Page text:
Some of these guys should have received the Aardvark "I Can't Believe It's True" award but there always seem to be too many deserving candidates and not enough weeks in the year - so here are a few of the stupid things that have crossed my path recently:

A junk email that arrived on Sunday which said:

30 (thirty) MILLION PLUS E-MAIL ADDRESSES - ONLY US$149!

Over 30 million e-mail addresses free of duplicates, one per line and alphabetically sorted.

PS: If you have received this message more than once, we apologize

No duplicates huh?

Here's another "Come and arrest me" site put up by a cowboy who really hasn't got a clue. Let's hope that the IAD aren't too busy chasing kiddy-porn on the Net to deal with this.


Now you can do your tax returns on the Web - but how happy do you feel about giving details of your income to a site that is run by people with names such as the ones on this page?

Duh!
Jump where?
That's smart AND cheap!
Remember over a year ago I pointed out the smart move being made to take advantage of Iceland's unusual top-level domain name (.is). Just type this.is into the location line of your browser and you'll see what I mean.

Well now there's a similar initiative a little closer to home.

Try typing jump.to into your browser's location line.

Smart eh? Working out how this works is left as an exercise for the reader :-)

In these days of domain-name battles and arguments over adding new names to the top-level, maybe this type of thing will be a useful option to existing domain names?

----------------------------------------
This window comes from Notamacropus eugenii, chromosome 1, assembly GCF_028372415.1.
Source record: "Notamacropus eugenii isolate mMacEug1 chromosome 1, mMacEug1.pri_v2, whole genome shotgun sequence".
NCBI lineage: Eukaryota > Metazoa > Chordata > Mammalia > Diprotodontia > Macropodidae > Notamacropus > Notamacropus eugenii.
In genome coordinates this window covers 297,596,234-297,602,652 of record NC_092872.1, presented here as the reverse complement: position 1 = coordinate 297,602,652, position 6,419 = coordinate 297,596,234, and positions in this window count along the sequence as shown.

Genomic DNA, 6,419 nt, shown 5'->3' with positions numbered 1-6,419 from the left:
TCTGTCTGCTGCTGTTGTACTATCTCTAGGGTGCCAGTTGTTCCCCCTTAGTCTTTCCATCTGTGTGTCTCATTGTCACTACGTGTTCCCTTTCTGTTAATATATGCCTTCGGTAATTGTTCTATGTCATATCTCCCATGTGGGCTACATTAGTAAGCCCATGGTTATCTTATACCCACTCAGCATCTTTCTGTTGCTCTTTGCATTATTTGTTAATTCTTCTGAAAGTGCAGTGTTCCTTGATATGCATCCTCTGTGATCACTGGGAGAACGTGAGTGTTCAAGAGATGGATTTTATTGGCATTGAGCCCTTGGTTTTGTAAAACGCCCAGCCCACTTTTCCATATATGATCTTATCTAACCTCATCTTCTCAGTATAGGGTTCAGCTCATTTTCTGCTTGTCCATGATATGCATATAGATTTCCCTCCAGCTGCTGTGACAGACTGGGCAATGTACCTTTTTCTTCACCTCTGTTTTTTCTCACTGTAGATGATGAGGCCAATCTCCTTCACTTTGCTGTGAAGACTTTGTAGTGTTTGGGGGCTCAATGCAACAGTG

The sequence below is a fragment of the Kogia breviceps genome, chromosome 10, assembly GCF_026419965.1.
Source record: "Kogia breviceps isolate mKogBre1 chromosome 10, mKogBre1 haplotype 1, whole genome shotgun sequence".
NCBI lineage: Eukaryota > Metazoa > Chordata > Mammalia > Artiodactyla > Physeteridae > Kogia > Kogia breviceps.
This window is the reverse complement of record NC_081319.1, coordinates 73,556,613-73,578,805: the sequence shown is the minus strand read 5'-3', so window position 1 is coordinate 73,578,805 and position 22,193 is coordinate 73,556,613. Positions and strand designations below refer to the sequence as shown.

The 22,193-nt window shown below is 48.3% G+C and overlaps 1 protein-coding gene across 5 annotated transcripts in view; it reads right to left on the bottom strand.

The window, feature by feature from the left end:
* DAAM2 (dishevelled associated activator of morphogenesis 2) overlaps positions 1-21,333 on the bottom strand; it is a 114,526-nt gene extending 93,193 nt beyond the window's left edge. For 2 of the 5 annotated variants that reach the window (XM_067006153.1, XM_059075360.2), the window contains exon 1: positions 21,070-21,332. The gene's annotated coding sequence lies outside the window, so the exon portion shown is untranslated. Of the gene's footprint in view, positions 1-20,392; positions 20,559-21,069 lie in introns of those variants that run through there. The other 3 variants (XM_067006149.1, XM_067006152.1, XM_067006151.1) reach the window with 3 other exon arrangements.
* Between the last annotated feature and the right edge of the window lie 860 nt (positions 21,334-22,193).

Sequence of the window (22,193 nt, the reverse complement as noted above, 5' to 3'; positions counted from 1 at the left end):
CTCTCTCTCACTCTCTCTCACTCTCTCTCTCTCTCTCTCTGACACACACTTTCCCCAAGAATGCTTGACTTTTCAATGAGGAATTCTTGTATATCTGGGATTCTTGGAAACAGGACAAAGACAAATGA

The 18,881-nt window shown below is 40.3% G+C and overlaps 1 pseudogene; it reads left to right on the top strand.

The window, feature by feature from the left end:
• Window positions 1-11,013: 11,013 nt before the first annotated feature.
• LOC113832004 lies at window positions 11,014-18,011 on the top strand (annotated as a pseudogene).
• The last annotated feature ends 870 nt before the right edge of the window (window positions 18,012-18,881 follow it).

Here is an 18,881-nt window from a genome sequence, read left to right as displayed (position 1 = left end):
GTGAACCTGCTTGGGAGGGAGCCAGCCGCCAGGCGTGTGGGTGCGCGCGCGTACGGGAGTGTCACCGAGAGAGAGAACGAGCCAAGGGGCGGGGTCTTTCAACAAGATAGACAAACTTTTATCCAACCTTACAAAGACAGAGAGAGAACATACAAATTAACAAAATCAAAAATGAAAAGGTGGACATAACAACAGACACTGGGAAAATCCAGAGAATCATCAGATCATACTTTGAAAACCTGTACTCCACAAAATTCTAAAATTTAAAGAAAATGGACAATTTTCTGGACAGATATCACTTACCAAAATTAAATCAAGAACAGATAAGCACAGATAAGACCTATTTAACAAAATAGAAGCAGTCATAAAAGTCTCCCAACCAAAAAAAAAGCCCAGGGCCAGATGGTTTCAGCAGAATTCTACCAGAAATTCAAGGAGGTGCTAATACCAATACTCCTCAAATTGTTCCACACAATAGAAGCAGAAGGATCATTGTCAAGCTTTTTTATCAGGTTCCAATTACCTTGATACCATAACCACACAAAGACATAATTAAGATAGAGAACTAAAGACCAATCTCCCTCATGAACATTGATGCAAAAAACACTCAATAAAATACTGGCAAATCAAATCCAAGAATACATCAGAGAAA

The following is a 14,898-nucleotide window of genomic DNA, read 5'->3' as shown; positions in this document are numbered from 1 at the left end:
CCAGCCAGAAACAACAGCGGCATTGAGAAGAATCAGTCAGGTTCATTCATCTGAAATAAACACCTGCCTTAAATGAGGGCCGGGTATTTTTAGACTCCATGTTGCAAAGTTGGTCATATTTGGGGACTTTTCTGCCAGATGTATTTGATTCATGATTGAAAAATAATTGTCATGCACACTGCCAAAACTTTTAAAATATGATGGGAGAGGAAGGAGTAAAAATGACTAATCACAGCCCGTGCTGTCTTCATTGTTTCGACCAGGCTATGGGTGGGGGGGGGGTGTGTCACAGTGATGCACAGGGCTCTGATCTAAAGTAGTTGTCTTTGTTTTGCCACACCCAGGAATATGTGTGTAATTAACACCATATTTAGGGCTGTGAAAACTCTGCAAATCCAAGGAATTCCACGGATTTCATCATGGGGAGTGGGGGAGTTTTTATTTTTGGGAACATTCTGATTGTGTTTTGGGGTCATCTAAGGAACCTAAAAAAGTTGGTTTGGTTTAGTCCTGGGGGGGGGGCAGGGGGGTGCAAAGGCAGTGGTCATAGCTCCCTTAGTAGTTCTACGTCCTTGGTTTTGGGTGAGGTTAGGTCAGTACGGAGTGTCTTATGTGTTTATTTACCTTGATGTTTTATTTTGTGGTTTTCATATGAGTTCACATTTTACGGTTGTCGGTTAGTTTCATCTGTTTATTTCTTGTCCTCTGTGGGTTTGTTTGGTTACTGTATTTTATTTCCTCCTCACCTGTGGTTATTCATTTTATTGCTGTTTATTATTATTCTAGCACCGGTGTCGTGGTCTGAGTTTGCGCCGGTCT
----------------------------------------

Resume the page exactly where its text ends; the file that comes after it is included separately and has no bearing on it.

But why is jump.to better than this.is?

Just compare the prices! You'll pay up to US$30,000 for a this.is address - but jump.to will give you a free one - albeit with some conditions. Pay NZ$100 and you can have your choice of names - so long as they aren't already taken.

If you visit the site you'll see that I've been bribed. Well not really - I just think it's a smart piece of work.


I Can't Believe It's True!
Can it be true? Does the simple act of reading the copyright notice at the bottom of this page represent an infringement of that copyright?

Don't look Ethel...

I see no written permission to download the page for the purposes of reading the copyright notice - and it says written permission is required!

Perhaps MAF is a little too enthusiastic about its copyright?